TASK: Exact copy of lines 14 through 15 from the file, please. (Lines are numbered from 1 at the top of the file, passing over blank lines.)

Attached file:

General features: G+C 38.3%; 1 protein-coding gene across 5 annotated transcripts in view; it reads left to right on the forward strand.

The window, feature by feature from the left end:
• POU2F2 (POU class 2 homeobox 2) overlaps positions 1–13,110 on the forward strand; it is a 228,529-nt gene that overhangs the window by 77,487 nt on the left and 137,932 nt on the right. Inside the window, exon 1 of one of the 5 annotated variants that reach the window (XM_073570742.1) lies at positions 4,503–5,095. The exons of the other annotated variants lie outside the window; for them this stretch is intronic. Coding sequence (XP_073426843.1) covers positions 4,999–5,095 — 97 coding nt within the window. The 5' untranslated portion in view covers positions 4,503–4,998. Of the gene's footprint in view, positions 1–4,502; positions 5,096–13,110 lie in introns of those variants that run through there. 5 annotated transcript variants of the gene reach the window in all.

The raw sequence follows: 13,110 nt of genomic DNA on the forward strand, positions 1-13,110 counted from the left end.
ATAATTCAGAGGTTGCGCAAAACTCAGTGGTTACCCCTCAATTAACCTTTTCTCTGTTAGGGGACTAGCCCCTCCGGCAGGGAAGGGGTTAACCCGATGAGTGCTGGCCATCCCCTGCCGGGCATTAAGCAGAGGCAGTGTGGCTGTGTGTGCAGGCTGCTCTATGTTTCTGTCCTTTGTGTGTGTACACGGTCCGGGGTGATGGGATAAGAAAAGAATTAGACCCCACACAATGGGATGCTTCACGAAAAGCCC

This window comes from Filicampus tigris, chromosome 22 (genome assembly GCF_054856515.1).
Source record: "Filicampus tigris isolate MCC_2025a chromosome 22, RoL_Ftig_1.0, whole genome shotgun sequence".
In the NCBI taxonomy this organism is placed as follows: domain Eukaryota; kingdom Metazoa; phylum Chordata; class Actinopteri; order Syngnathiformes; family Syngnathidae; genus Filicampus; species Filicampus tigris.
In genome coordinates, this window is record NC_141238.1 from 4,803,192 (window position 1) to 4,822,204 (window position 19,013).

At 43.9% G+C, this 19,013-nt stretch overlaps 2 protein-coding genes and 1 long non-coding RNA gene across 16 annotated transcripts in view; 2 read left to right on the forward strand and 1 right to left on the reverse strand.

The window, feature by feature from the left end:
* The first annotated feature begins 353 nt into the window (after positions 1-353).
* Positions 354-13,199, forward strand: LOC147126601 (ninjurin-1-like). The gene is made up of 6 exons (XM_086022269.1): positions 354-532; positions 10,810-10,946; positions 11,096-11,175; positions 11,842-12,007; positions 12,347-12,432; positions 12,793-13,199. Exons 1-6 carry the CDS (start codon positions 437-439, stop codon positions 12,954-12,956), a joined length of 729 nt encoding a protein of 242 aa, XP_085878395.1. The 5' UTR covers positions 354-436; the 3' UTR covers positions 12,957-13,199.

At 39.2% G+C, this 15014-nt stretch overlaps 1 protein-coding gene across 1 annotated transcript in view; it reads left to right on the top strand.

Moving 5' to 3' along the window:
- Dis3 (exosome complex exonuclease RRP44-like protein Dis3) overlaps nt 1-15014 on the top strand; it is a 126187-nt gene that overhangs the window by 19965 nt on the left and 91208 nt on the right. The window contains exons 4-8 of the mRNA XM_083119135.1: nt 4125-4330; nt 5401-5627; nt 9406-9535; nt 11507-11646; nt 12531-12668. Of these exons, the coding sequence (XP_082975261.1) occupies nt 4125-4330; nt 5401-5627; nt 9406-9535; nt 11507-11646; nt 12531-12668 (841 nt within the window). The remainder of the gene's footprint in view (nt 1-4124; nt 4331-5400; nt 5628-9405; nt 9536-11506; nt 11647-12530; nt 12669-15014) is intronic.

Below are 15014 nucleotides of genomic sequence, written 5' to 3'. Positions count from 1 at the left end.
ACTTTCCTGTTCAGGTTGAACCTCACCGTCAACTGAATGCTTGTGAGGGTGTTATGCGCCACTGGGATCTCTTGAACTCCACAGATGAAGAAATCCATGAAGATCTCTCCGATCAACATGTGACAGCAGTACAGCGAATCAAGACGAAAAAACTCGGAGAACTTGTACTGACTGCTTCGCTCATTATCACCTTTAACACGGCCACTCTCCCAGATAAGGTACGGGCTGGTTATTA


At 39.2% G+C, this 15014-nt stretch overlaps 1 protein-coding gene across 1 annotated transcript in view; it reads left to right on the top strand.

Moving 5' to 3' along the window: